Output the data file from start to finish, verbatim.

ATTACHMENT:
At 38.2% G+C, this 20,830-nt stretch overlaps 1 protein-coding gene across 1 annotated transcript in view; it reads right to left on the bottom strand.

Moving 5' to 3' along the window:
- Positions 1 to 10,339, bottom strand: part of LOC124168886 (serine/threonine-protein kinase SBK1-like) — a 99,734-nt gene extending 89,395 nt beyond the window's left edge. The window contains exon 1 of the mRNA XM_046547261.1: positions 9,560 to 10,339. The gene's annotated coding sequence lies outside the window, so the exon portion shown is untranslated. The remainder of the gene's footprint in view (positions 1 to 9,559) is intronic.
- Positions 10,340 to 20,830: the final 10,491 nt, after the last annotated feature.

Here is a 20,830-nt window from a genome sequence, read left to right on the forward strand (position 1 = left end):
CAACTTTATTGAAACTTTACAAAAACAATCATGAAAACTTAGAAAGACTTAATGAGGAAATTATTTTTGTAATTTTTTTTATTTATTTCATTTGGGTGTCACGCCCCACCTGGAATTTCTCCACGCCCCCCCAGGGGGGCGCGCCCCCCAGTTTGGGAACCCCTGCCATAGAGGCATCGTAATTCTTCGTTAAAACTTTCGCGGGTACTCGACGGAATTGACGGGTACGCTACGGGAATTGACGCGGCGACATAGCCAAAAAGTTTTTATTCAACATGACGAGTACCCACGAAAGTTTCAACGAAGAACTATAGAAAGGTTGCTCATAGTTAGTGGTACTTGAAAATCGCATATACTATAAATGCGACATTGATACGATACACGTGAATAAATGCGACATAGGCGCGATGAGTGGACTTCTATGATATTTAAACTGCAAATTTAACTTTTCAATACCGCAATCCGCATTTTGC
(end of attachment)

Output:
At 38.2% G+C, this 20,830-nt stretch overlaps 1 protein-coding gene across 1 annotated transcript in view; it reads right to left on the bottom strand.

Moving 5' to 3' along the window:
- Positions 1 to 10,339, bottom strand: part of LOC124168886 (serine/threonine-protein kinase SBK1-like) — a 99,734-nt gene extending 89,395 nt beyond the window's left edge. The window contains exon 1 of the mRNA XM_046547261.1: positions 9,560 to 10,339. The gene's annotated coding sequence lies outside the window, so the exon portion shown is untranslated. The remainder of the gene's footprint in view (positions 1 to 9,559) is intronic.
- Positions 10,340 to 20,830: the final 10,491 nt, after the last annotated feature.

Here is a 20,830-nt window from a genome sequence, read left to right on the forward strand (position 1 = left end):
CAACTTTATTGAAACTTTACAAAAACAATCATGAAAACTTAGAAAGACTTAATGAGGAAATTATTTTTGTAATTTTTTTTATTTATTTCATTTGGGTGTCACGCCCCACCTGGAATTTCTCCACGCCCCCCCAGGGGGGCGCGCCCCCCAGTTTGGGAACCCCTGCCATAGAGGCATCGTAATTCTTCGTTAAAACTTTCGCGGGTACTCGACGGAATTGACGGGTACGCTACGGGAATTGACGCGGCGACATAGCCAAAAAGTTTTTATTCAACATGACGAGTACCCACGAAAGTTTCAACGAAGAACTATAGAAAGGTTGCTCATAGTTAGTGGTACTTGAAAATCGCATATACTATAAATGCGACATTGATACGATACACGTGAATAAATGCGACATAGGCGCGATGAGTGGACTTCTATGATATTTAAACTGCAAATTTAACTTTTCAATACCGCAATCCGCATTTTGC